J.P.: So I’ve covered many athletes from many genres, and one thing that always strikes me is the difficulty of adjusting in the aftermath of a season. Yet, with the Olympics, it seems 1,000 times more harsh. All this buildup, hype, buildup, excitement, nationalism, the Village, flags—then, pfft, it’s done. Over. What’s that like? How did you handle it?

P.H.: Adjusting post-Olympics is tough, no question about it. Being so solely focused for so long makes you unsure of what’s next. For many athletes, finding your passion and drive and next goal is quite hard. I wanted to join the Navy after 2004, then my coach got a job for me playing in Italy and since I was only an alternate on that team, I jumped at the opportunity. After 2008, age, injuries and a desire to become a ‘grown-up’ turned my focus to real estate and business school. Given the state of the economy in November of 2008, I hoped for b-school, and was truly lucky to land at Stanford’s Graduate School of Business.

Then in 2012 I was fortunate to be reconnected with the boys, as I had a few injuries right before London. Five days after London, I was in New York City training for my job at Goldman Sachs. I definitely was a little depressed after all three ventures. It’s hard to explain because you feel so lucky and blessed to have had such a beautiful and unique opportunity … I mean, representing your family, your friends, your country … that’s truly an amazing experience. Yet you still are haunted by results and the tyranny of what-ifs. With team sports especially, you lose the gold. Pure and simple. It could be your best game ever but you still, as a unit, were beaten!

One more thing. In the Olympic village you feel like you are floating in the clouds for a few weeks. Imagine, 10,000 athletes all at their very best—the energy is electric, palpable, invigorating. It is truly amazing thing. Leaving is hard, and many athletes go through a little depression after such a high. I did. Water polo players tend to be a little older as well, which I think makes it even harder. At the end of the day you miss the mission, the bonding and the fun.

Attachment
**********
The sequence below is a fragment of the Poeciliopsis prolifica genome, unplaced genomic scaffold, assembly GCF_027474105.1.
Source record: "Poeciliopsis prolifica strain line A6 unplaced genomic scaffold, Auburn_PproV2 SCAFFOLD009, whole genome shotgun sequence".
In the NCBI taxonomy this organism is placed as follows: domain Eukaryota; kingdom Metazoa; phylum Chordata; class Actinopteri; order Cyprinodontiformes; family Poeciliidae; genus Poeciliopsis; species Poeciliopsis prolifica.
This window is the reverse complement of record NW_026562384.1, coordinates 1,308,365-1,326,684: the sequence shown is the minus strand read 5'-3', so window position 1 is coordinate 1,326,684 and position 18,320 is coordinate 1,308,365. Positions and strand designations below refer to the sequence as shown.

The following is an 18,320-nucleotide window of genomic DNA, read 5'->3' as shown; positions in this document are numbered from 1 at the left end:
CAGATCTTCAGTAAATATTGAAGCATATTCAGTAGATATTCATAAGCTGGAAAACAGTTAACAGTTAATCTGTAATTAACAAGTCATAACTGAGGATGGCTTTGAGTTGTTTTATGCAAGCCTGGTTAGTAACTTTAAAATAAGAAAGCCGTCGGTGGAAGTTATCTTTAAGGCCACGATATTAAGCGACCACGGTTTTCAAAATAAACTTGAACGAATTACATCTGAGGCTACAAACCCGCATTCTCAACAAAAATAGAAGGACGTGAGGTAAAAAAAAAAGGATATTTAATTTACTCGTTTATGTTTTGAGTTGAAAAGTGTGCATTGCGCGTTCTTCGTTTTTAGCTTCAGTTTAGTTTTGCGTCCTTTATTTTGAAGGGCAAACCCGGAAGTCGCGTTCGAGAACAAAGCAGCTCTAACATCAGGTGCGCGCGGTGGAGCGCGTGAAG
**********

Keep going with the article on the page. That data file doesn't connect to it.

J.P.: My son refuses to even consider water polo because he says the Speedos look ridiculous. I’m gonna be honest—sorta agree. Do you? And is there any possible way for water polo to go Michigan Fab Five ’91 and break out a baggy shorts-esque fashion statement? Or is it athletically unrealistic?

P.H.: Let’s face facts—Speedos are weird! I don’t like them, especially now with my more robust physique! Water polo is about speed, wrestling, positioning. Truly, baggier, less-tight clothing allows for your opponent to potentially grab and gain advantage more easily. So, sadly, baggy is athletically unrealistic. If board shorts were aerodynamic, less heavy, and hard to grab, we would switch in a heartbeat.

J.P.: Greatest moment of your career? Lowest?

P.H.: There are so many great moments. My first time representing the U.S. overseas; the first time I learned to shoot a Hezi; the first time we won NCAA with such a special group of guys in 2001. But the best moment was that semi-final game in 2008. It was individually probably the game I am most proud of. I had to get out and duct tape my face to cover up a wound on my eyebrow; there was another cut on my lip in the last seconds; our team was the most selfless I’d ever experienced in that game. No one wanted to count his goals, or cared about anything but winning. It was amazing.

The lowest game was the end of the last Olympics in London. I had lost my front teeth two months before the Olympics, I tore my ulnar-collateral ligament three weeks before the Olympics (Tommy John surgery is the fix); and our Olympics didn’t go as we planned. I am blessed to have been there to compete with my brothers, but I wasn’t quite able to help my team as I hoped, which broke my heart. The last game—fighting for seventh place—is a terrible place to be in.

On top of that I was sad that it would be my last time representing the USA as a player. I didn’t get much run in that game ,which just made the fight in me stew. I cried at the end and tried to take in the moment for the last time. That was a hard few days and that is the sadness that is hardest to move beyond.